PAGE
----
|With the guitar strung, I have begun the setting up--establishing
the proper action for playing the guitar. This essentially is the
process of setting the string heights above the frets so that the
distance between fret and string is as small as possible, which improves
playability. At the same time, the distance between string and fret
must be large enough to avoid the string buzzing, or hitting the
fret as it vibrates when struck.
|The first setting is to determine the neck relief (or camber).
I did this by placing a capo on the first and twelfth frets and adjusted
until there was a small gap of about .01" between string and
fret at the 6th fret. I used feeler gauges to establish the gaps.
|Once the neck relief was established, I worked on the establishing
the proper string height at the nut. I held each string down in succession
just beyond the second fret and ensured that there was a slight gap
between the first fret and the string. I generally kept the gap at
|Once the nut heights were established, I shaped each string slot
to fit the width of the string and to ensure that the strings would
pull smoothly through the slots when tuning.
|With the neck relief and nut slots tuned, I began work on the saddle.
First. I marked the location of each string on the top of the saddle,
and then I measured the gap between the string and the twelfth fret
(which is located at exactly one-half the distance between the nut
and the bridge). I developed a table that told me how high each string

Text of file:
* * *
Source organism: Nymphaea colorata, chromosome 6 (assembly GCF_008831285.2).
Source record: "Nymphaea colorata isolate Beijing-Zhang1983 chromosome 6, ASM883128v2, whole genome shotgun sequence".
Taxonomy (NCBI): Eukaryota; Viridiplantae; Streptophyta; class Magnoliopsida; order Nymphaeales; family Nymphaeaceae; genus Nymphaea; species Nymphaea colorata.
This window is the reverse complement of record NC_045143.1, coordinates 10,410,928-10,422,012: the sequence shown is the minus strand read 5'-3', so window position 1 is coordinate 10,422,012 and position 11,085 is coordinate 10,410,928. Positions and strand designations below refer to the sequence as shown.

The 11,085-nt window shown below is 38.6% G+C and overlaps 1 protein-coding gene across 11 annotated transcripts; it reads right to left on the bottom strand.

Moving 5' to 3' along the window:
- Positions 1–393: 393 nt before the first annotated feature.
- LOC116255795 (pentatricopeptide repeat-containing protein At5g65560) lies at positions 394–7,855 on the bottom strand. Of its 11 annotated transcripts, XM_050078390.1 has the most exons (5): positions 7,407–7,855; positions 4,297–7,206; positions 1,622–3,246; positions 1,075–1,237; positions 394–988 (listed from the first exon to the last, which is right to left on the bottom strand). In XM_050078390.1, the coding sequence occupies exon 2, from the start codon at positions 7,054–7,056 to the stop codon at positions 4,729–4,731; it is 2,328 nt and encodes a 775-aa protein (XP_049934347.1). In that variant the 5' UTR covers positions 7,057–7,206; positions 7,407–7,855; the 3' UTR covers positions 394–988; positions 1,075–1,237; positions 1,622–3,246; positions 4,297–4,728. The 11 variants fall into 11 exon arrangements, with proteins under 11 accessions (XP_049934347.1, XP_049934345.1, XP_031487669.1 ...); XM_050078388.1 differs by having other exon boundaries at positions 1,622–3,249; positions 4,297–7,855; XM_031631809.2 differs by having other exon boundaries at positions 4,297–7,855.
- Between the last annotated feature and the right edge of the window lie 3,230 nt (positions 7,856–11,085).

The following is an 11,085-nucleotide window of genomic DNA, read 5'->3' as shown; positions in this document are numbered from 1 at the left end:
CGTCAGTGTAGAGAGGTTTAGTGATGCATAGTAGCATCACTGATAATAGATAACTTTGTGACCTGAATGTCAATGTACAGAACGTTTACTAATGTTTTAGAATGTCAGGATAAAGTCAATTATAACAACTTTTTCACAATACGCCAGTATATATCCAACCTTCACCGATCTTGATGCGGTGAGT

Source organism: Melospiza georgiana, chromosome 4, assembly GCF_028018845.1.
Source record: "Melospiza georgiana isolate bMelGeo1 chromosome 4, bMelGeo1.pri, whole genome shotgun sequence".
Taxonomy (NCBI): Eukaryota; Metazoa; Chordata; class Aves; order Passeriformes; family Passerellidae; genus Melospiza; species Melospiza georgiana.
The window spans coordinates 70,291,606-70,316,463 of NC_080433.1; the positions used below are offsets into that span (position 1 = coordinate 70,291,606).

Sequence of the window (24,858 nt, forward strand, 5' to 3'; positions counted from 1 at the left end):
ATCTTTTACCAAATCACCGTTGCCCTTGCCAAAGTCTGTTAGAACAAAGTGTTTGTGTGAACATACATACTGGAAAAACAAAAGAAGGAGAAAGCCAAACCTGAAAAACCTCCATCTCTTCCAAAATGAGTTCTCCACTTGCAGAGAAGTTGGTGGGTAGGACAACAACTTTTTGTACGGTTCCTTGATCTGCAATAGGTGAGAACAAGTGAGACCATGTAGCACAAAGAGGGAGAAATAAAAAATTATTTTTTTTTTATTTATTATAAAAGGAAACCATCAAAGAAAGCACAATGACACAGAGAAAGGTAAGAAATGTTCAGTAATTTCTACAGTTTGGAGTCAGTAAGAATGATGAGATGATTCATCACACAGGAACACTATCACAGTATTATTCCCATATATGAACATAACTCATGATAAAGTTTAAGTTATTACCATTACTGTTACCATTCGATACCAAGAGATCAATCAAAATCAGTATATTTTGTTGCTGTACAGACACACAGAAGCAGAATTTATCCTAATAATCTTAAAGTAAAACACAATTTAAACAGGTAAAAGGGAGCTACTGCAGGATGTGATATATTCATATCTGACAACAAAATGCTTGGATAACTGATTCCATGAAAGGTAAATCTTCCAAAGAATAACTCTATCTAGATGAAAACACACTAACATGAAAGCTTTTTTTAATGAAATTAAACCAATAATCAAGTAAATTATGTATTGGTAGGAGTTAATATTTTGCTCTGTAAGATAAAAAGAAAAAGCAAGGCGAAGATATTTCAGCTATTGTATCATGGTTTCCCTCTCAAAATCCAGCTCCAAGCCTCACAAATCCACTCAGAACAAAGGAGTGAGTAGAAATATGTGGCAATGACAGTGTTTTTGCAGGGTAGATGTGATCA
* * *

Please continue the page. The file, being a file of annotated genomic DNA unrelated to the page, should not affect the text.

was, assuming a target gap for the low 'E' string should
be .125" and for the high 'E' string should be .09" and should vary
|The difference between my target and the actual gap told me how
low I must lower the string at the twelfth fret. Double this amount
is what need to be removed from the bridge. I marked the amount to
be removed at each string, and filed the bridge down. The result
is as shown here. The guitar plays very well now.
|Even though the guitar is now playable, some final details need
to be attended to to fully complete the guitar--touching up finish
flaws, putting in a label, improving on the polish, covering the
neck truss rod hole, and installing a scratch plate. Here, I have
masked off the guitar around the neck to allow me to hand brush some
lacquer onto the side of the fingerboard, where the lacquer broke
after I removed the tape that protected the fingerboard when I sprayed
|I purchased a plastic pickguard (scratch plate), and I'll use that
plastic plate temporarily. However, I decided to try my hand at making
a wooden scratch plate. I resawed a piece of Black Walnut to about
1/16" thick, and established and cut a pickguard shape out of the
|I began finishing the plate by first using a vinyl sealer and then
three coats of epoxy filler to fill pore holes.
|Then, I sprayed lacquer on the pick guard and the truss rod hole
cover. To avoid getting out all of the large spray equipment, I chose
to just use aerosol cans of Deft Clear Lacquer. I sprayed six layers
of lacquer on each, let those layer dry overnight, sanded the pieces
flat, and repeated the process.
|While the lacquer was drying, I unstrung the guitar and repolished
it. This time, instead of hand polishing, I used polishing wheels
and Menzerna compounds (very fine and finest). The polish that resulted
was far superior to the polish I had acheived by hand. Here's a front
view demonstrating the final polish. Note the temporary pick guard.
|...and heres a back view of the polished guitar. Well, it's now
time to take a break for Christmas. After I return from my Christmas
trip to Colorado, I'll polish up the truss rod hole cover and pick
guard and install them on the guitar. My goal was to complete the
guitar before Christmas, and I feel that I've done exactly that.
The few minor pieces that are left don't spoil the wonderful feel
and tone that come from this instrument.
|Elapsed time for these steps:
5 hours... See the main page for the